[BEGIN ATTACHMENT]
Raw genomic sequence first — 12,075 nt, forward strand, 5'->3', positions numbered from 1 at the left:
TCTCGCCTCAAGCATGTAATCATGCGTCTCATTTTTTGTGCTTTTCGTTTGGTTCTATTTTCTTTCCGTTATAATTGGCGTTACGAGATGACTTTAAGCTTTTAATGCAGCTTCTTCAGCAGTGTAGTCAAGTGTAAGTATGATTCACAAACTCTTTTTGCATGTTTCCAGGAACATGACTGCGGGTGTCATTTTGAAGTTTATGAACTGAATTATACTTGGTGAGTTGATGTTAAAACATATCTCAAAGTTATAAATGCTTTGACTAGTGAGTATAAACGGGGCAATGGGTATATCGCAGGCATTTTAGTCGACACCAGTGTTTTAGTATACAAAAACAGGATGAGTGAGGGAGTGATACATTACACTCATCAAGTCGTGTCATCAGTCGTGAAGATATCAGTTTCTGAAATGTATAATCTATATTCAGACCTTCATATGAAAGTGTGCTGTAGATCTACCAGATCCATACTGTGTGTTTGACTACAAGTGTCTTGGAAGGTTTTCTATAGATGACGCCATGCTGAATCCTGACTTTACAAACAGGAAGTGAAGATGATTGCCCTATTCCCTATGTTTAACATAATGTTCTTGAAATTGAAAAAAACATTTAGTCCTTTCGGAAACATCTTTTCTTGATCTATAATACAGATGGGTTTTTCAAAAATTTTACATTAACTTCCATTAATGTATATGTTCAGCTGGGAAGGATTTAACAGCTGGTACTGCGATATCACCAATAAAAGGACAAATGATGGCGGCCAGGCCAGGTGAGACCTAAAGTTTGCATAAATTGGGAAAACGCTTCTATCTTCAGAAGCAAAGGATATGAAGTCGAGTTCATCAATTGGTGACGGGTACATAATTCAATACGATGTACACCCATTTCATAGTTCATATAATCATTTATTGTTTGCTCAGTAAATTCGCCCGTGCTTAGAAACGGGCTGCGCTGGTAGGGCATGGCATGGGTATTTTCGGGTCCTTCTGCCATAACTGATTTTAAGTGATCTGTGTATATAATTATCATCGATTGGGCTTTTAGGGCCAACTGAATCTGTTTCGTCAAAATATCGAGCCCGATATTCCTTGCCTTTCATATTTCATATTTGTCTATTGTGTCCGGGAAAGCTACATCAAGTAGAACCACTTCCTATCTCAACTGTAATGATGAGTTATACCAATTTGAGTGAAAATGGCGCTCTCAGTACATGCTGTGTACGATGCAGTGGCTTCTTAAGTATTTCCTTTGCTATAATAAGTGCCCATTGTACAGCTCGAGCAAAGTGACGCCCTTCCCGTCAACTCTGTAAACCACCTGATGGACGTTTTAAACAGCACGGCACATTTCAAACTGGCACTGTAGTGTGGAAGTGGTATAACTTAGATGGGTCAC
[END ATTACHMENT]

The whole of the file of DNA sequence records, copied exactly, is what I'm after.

Raw genomic sequence first — 12,075 nt, forward strand, 5'->3', positions numbered from 1 at the left:
TCTCGCCTCAAGCATGTAATCATGCGTCTCATTTTTTGTGCTTTTCGTTTGGTTCTATTTTCTTTCCGTTATAATTGGCGTTACGAGATGACTTTAAGCTTTTAATGCAGCTTCTTCAGCAGTGTAGTCAAGTGTAAGTATGATTCACAAACTCTTTTTGCATGTTTCCAGGAACATGACTGCGGGTGTCATTTTGAAGTTTATGAACTGAATTATACTTGGTGAGTTGATGTTAAAACATATCTCAAAGTTATAAATGCTTTGACTAGTGAGTATAAACGGGGCAATGGGTATATCGCAGGCATTTTAGTCGACACCAGTGTTTTAGTATACAAAAACAGGATGAGTGAGGGAGTGATACATTACACTCATCAAGTCGTGTCATCAGTCGTGAAGATATCAGTTTCTGAAATGTATAATCTATATTCAGACCTTCATATGAAAGTGTGCTGTAGATCTACCAGATCCATACTGTGTGTTTGACTACAAGTGTCTTGGAAGGTTTTCTATAGATGACGCCATGCTGAATCCTGACTTTACAAACAGGAAGTGAAGATGATTGCCCTATTCCCTATGTTTAACATAATGTTCTTGAAATTGAAAAAAACATTTAGTCCTTTCGGAAACATCTTTTCTTGATCTATAATACAGATGGGTTTTTCAAAAATTTTACATTAACTTCCATTAATGTATATGTTCAGCTGGGAAGGATTTAACAGCTGGTACTGCGATATCACCAATAAAAGGACAAATGATGGCGGCCAGGCCAGGTGAGACCTAAAGTTTGCATAAATTGGGAAAACGCTTCTATCTTCAGAAGCAAAGGATATGAAGTCGAGTTCATCAATTGGTGACGGGTACATAATTCAATACGATGTACACCCATTTCATAGTTCATATAATCATTTATTGTTTGCTCAGTAAATTCGCCCGTGCTTAGAAACGGGCTGCGCTGGTAGGGCATGGCATGGGTATTTTCGGGTCCTTCTGCCATAACTGATTTTAAGTGATCTGTGTATATAATTATCATCGATTGGGCTTTTAGGGCCAACTGAATCTGTTTCGTCAAAATATCGAGCCCGATATTCCTTGCCTTTCATATTTCATATTTGTCTATTGTGTCCGGGAAAGCTACATCAAGTAGAACCACTTCCTATCTCAACTGTAATGATGAGTTATACCAATTTGAGTGAAAATGGCGCTCTCAGTACATGCTGTGTACGATGCAGTGGCTTCTTAAGTATTTCCTTTGCTATAATAAGTGCCCATTGTACAGCTCGAGCAAAGTGACGCCCTTCCCGTCAACTCTGTAAACCACCTGATGGACGTTTTAAACAGCACGGCACATTTCAAACTGGCACTGTAGTGTGGAAGTGGTATAACTTAGATGGGTCAC